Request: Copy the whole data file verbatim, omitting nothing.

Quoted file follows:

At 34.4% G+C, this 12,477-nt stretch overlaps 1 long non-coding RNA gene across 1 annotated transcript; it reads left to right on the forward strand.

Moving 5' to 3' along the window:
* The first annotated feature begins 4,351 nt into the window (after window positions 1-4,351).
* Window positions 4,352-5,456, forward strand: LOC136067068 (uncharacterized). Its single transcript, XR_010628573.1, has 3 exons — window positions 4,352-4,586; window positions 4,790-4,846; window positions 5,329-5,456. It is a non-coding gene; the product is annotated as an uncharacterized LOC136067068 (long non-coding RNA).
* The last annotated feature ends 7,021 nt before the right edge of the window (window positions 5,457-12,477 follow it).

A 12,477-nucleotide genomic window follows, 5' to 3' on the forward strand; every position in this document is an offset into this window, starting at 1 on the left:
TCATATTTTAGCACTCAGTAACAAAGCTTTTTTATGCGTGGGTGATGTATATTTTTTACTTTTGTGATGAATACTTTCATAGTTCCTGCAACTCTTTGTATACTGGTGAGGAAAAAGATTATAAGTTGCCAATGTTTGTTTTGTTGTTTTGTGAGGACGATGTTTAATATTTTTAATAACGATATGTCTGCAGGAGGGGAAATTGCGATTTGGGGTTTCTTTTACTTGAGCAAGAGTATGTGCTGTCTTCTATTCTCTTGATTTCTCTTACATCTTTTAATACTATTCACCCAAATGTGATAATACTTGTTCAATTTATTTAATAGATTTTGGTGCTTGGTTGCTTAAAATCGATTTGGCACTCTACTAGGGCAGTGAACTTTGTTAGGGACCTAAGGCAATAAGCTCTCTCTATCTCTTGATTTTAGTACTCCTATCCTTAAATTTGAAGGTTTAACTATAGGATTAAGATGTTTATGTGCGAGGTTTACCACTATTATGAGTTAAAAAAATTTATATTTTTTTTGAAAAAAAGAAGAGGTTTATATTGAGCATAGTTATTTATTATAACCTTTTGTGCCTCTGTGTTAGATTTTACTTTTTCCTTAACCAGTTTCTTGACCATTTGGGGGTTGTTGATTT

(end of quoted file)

At 34.4% G+C, this 12,477-nt stretch overlaps 1 long non-coding RNA gene across 1 annotated transcript; it reads left to right on the forward strand.

Moving 5' to 3' along the window:
* The first annotated feature begins 4,351 nt into the window (after window positions 1-4,351).
* Window positions 4,352-5,456, forward strand: LOC136067068 (uncharacterized). Its single transcript, XR_010628573.1, has 3 exons — window positions 4,352-4,586; window positions 4,790-4,846; window positions 5,329-5,456. It is a non-coding gene; the product is annotated as an uncharacterized LOC136067068 (long non-coding RNA).
* The last annotated feature ends 7,021 nt before the right edge of the window (window positions 5,457-12,477 follow it).

A 12,477-nucleotide genomic window follows, 5' to 3' on the forward strand; every position in this document is an offset into this window, starting at 1 on the left:
TCATATTTTAGCACTCAGTAACAAAGCTTTTTTATGCGTGGGTGATGTATATTTTTTACTTTTGTGATGAATACTTTCATAGTTCCTGCAACTCTTTGTATACTGGTGAGGAAAAAGATTATAAGTTGCCAATGTTTGTTTTGTTGTTTTGTGAGGACGATGTTTAATATTTTTAATAACGATATGTCTGCAGGAGGGGAAATTGCGATTTGGGGTTTCTTTTACTTGAGCAAGAGTATGTGCTGTCTTCTATTCTCTTGATTTCTCTTACATCTTTTAATACTATTCACCCAAATGTGATAATACTTGTTCAATTTATTTAATAGATTTTGGTGCTTGGTTGCTTAAAATCGATTTGGCACTCTACTAGGGCAGTGAACTTTGTTAGGGACCTAAGGCAATAAGCTCTCTCTATCTCTTGATTTTAGTACTCCTATCCTTAAATTTGAAGGTTTAACTATAGGATTAAGATGTTTATGTGCGAGGTTTACCACTATTATGAGTTAAAAAAATTTATATTTTTTTTGAAAAAAAGAAGAGGTTTATATTGAGCATAGTTATTTATTATAACCTTTTGTGCCTCTGTGTTAGATTTTACTTTTTCCTTAACCAGTTTCTTGACCATTTGGGGGTTGTTGATTT